Paul said section 1021 “provides for the possibility of the U.S. military acting as a kind of police force on U.S. soil, apprehending terror suspects, including Americans, and whisking them off to an undisclosed location indefinitely.”
He criticized his fellow lawmakers by saying the following: “Sadly, too many of my colleagues are too willing to undermine our constitution to support such outrageous legislation. One senator even said, about American citizens being picked up under this section of the NDAA, ‘When they say, “I want my lawyer,” you tell them, “Shut up. You don’t get a lawyer.”’ Is this acceptable in someone who has taken an oath to uphold the constitution?”
Paul was speaking about comments made by U.S. Sen. Lindsey Graham, R- S.C., that were captured on C-SPAN. Graham has compared the war on terror to World War II and believes suspected enemies should be stripped of constitutional protections. Article 1, Section 8 of the Constitution says only Congress can declare war, and the president is authorized to wage it.
Bottom of form
Paul has said the language is too vague and could be used to detain Americans. According to the Texas congressman, the section is “precisely the kind of egregious distortion of justice that Americans have always ridiculed in so many dictatorships overseas.”
As reported by LewRockwell.com, the main difference between the new and old versions of the NDAA is the insertion of the paragraph between the “Implementation Procedures” and “Effective Date,” which is found in the new version. That paragraph reads: AUTHORITIES. — Nothing in this section shall be construed to affect the existing criminal enforcement and national security authorities of the Federal Bureau of Investigation or any other domestic law enforcement agency with regard to a covered person, regardless whether such covered person is held in military custody.
U.S. Sen. Joe Lieberman, I-Conn., introduced legislation that will help the federal government circumvent that issue. The Enemy Expatriation Act seeks to remove U.S. citizenship from those who “support hostilities against the United States.”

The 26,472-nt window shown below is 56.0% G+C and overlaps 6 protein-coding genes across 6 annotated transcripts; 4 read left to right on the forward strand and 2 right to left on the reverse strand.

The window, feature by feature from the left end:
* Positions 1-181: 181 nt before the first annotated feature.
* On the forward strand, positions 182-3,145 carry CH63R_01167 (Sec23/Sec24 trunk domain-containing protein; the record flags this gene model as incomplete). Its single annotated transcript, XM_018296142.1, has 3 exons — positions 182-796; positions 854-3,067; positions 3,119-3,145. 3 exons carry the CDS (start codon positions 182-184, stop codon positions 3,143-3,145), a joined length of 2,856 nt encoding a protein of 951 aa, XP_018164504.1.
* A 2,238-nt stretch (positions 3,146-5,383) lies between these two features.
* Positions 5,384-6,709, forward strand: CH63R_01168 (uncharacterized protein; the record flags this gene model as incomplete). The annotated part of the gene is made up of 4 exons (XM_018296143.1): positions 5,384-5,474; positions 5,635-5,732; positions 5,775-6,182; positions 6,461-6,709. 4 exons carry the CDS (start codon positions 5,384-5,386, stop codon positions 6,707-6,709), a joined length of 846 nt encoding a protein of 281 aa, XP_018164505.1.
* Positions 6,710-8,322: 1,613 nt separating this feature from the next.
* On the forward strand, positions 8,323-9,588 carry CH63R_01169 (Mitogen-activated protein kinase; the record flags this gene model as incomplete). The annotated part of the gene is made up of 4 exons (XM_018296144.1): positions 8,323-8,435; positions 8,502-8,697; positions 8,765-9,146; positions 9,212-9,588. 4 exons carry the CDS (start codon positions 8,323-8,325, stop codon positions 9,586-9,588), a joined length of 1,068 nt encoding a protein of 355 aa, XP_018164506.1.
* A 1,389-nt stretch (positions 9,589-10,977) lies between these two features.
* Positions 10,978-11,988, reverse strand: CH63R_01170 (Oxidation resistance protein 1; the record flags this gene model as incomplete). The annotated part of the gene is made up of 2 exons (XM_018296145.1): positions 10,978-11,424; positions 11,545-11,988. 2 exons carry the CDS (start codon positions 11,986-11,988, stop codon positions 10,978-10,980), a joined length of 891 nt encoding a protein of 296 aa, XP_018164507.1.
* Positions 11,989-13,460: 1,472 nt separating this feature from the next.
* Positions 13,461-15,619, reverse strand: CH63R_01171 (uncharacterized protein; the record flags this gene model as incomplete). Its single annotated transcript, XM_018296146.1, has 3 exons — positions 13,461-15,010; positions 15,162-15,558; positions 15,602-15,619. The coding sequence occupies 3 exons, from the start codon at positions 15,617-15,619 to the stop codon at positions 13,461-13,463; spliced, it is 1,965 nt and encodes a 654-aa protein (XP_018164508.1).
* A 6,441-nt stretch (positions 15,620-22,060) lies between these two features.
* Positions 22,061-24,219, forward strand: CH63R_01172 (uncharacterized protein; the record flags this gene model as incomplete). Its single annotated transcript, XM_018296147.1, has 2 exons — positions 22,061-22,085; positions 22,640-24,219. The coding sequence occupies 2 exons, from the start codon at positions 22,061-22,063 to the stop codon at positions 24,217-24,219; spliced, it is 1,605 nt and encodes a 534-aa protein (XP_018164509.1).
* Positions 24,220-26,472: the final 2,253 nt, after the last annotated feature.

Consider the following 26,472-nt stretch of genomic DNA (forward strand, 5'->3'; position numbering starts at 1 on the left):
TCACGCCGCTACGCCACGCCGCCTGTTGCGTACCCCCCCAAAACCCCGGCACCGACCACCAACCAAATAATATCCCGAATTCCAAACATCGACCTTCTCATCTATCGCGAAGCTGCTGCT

Meanwhile, Bruins all-star goalie Thomas boycotted the visit with Obama to protest section 1021 after the invite to celebrate his team’s championship last June. Thomas, 36, went 16-9 in the playoffs with a 1.98 goals-against average, helping Boston to its first title in 39 years.
Thomas posted his decision on his Facebook page last week and has refused to answer questions about it since.
“I believe the Federal government has grown out of control, threatening the Rights, Liberties, and Property of the People,” Thomas wrote. “This is being done at the Executive, Legislative and Judicial level. This is in direct opposition to the Constitution and the Founding Fathers vision for the Federal government.
“Because I believe this, today I exercised my right as a Free Citizen, and did not visit the White House,” Thomas continued. “This was not about politics or party, as in my opinion, both parties are responsible for the situation we are in as a country. This was about a choice I had to make as an INDIVIDUAL. This is the only public statement I will be making on this topic.”
Paul’s legislation is less than 100 words in H.R. 3785 would repeal section 1021 of the NDAA. The bill, introduced Jan. 18, has been assigned to the Committee on Foreign Affairs, in addition to the Committee on Armed Services.
Paul told his supporters after the South Carolina Primary ended that “The message of liberty is being received by more people every single day.” He said on national TV he “introduced a bill to repeal that provision and remove that power from our president. Our cause is the right cause because it’s the cause that made America great. Freedom is the answer to so many of our problems. Freedom brings people together.”
In previous statements provided to The Rock River Times by U.S. Rep. Don Manzullo, U.S. Sen. Mark Kirk and U.S. Sen. Dick Durbin, all said they would never support a bill that eliminated the rights of U.S. citizens, and yet all voted for the bills, respectively, in the House and Senate.
Section 1021 needs to be repealed. The language of providing the president with far-reaching and exclusive powers to imprison anyone anywhere at any time is dangerous and scary.
Who inserted the paragraph and when it was done has not been disclosed. But it’s there, it’s law, and it must be eliminated to return our country to the course set by the Constitution.
From the Feb. 1-7, 2012, issue